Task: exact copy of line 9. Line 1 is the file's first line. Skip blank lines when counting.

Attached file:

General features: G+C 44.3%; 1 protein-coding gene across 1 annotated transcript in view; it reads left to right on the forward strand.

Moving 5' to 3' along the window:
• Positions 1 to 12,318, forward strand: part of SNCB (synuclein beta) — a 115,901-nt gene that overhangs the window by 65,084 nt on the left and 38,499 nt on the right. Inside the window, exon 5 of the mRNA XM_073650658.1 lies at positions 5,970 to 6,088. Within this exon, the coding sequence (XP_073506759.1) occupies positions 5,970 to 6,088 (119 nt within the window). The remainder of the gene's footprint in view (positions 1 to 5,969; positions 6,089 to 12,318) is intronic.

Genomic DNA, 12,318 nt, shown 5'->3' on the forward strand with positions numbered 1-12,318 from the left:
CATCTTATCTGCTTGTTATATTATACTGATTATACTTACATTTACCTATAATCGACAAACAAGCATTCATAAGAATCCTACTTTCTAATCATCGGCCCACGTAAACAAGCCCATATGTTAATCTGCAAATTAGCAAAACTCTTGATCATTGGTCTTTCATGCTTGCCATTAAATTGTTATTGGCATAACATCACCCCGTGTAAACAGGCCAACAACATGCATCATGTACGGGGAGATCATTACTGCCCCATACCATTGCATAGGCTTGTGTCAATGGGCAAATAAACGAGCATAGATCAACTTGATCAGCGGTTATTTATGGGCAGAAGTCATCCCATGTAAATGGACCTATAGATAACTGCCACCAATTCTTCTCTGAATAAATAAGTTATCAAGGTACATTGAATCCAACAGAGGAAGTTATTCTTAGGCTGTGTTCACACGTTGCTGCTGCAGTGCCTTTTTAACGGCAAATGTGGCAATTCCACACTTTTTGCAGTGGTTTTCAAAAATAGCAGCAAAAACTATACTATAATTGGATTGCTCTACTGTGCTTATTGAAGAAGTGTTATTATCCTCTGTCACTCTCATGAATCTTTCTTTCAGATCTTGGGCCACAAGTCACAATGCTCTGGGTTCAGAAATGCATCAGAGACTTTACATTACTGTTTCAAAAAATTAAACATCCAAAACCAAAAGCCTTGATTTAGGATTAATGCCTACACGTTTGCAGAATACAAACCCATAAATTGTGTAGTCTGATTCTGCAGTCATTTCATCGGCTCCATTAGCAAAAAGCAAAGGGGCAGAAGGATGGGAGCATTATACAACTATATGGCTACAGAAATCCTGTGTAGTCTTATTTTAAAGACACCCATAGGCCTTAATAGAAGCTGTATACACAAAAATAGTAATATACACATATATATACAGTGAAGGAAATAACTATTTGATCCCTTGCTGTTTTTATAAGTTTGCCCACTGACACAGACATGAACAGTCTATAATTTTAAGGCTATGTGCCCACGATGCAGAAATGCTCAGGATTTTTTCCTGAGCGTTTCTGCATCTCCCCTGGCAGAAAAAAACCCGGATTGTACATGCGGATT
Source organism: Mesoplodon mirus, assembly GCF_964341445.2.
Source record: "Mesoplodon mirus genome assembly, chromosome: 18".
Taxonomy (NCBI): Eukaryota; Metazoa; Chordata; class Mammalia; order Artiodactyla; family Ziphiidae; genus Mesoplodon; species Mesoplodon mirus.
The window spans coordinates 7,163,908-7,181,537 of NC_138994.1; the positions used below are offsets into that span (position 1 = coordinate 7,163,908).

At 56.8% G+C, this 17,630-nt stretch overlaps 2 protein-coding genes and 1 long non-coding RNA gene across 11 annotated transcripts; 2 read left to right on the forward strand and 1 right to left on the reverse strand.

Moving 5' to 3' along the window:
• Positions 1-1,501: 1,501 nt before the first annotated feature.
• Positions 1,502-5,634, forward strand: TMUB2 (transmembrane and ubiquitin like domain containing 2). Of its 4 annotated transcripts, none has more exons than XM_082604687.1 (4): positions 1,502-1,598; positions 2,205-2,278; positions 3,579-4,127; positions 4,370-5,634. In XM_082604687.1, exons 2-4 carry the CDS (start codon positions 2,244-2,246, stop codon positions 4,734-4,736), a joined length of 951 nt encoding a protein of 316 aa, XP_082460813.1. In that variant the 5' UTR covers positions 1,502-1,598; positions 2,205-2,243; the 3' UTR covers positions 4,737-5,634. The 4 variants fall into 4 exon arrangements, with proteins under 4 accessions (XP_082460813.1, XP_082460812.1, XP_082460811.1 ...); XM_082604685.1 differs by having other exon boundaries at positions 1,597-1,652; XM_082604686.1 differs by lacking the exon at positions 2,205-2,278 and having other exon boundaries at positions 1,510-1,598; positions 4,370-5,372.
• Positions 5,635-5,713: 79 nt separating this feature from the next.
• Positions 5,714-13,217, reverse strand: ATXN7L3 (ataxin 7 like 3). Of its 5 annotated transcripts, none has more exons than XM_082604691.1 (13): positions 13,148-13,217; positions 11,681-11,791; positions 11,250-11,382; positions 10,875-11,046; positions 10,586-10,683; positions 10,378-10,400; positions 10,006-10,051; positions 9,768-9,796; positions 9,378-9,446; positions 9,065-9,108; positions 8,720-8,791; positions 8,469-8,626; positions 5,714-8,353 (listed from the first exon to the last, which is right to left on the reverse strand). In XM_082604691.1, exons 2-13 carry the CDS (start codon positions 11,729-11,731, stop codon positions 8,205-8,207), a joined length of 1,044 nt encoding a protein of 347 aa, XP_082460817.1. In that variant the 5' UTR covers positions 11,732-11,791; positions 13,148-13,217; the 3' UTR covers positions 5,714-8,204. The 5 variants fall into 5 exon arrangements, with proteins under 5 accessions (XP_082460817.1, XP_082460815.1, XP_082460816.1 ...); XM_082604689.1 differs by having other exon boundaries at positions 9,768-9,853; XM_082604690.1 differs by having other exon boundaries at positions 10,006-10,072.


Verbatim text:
The window spans coordinates 7,163,908-7,181,537 of NC_138994.1; the positions used below are offsets into that span (position 1 = coordinate 7,163,908).